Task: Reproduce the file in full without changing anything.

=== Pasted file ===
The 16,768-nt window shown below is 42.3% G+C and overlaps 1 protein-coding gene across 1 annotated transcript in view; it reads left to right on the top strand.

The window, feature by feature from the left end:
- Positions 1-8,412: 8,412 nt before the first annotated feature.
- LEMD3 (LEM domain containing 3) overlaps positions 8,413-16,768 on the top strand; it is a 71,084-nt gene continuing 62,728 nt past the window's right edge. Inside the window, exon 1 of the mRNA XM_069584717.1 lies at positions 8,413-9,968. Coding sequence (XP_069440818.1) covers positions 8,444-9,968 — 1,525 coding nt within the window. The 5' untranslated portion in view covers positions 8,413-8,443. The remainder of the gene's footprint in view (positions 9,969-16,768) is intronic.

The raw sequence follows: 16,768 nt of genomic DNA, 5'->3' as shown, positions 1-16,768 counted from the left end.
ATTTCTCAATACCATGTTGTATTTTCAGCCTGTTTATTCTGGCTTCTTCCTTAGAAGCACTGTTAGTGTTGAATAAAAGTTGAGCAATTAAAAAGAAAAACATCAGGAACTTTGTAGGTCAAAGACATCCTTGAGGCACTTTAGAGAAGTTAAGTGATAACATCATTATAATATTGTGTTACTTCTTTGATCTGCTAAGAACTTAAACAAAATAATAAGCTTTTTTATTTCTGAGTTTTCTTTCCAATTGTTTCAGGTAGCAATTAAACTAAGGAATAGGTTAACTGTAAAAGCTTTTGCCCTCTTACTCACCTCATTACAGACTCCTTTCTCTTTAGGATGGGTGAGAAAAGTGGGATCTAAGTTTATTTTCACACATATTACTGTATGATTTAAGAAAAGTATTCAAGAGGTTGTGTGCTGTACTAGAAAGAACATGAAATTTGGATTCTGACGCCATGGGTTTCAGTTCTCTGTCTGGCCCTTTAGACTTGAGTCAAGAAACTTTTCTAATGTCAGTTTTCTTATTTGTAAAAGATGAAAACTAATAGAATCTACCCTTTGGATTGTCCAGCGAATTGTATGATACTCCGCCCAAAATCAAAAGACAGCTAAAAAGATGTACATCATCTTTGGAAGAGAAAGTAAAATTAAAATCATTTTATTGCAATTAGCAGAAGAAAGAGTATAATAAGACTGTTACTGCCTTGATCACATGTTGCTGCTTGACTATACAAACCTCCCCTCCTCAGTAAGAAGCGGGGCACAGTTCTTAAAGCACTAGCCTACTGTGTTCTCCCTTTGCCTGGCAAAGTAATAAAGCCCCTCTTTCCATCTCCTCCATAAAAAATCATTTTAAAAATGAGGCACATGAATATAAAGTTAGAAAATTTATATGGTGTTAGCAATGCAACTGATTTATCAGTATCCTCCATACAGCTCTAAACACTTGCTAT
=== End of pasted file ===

The 16,768-nt window shown below is 42.3% G+C and overlaps 1 protein-coding gene across 1 annotated transcript in view; it reads left to right on the top strand.

The window, feature by feature from the left end:
- Positions 1-8,412: 8,412 nt before the first annotated feature.
- LEMD3 (LEM domain containing 3) overlaps positions 8,413-16,768 on the top strand; it is a 71,084-nt gene continuing 62,728 nt past the window's right edge. Inside the window, exon 1 of the mRNA XM_069584717.1 lies at positions 8,413-9,968. Coding sequence (XP_069440818.1) covers positions 8,444-9,968 — 1,525 coding nt within the window. The 5' untranslated portion in view covers positions 8,413-8,443. The remainder of the gene's footprint in view (positions 9,969-16,768) is intronic.

The raw sequence follows: 16,768 nt of genomic DNA, 5'->3' as shown, positions 1-16,768 counted from the left end.
ATTTCTCAATACCATGTTGTATTTTCAGCCTGTTTATTCTGGCTTCTTCCTTAGAAGCACTGTTAGTGTTGAATAAAAGTTGAGCAATTAAAAAGAAAAACATCAGGAACTTTGTAGGTCAAAGACATCCTTGAGGCACTTTAGAGAAGTTAAGTGATAACATCATTATAATATTGTGTTACTTCTTTGATCTGCTAAGAACTTAAACAAAATAATAAGCTTTTTTATTTCTGAGTTTTCTTTCCAATTGTTTCAGGTAGCAATTAAACTAAGGAATAGGTTAACTGTAAAAGCTTTTGCCCTCTTACTCACCTCATTACAGACTCCTTTCTCTTTAGGATGGGTGAGAAAAGTGGGATCTAAGTTTATTTTCACACATATTACTGTATGATTTAAGAAAAGTATTCAAGAGGTTGTGTGCTGTACTAGAAAGAACATGAAATTTGGATTCTGACGCCATGGGTTTCAGTTCTCTGTCTGGCCCTTTAGACTTGAGTCAAGAAACTTTTCTAATGTCAGTTTTCTTATTTGTAAAAGATGAAAACTAATAGAATCTACCCTTTGGATTGTCCAGCGAATTGTATGATACTCCGCCCAAAATCAAAAGACAGCTAAAAAGATGTACATCATCTTTGGAAGAGAAAGTAAAATTAAAATCATTTTATTGCAATTAGCAGAAGAAAGAGTATAATAAGACTGTTACTGCCTTGATCACATGTTGCTGCTTGACTATACAAACCTCCCCTCCTCAGTAAGAAGCGGGGCACAGTTCTTAAAGCACTAGCCTACTGTGTTCTCCCTTTGCCTGGCAAAGTAATAAAGCCCCTCTTTCCATCTCCTCCATAAAAAATCATTTTAAAAATGAGGCACATGAATATAAAGTTAGAAAATTTATATGGTGTTAGCAATGCAACTGATTTATCAGTATCCTCCATACAGCTCTAAACACTTGCTAT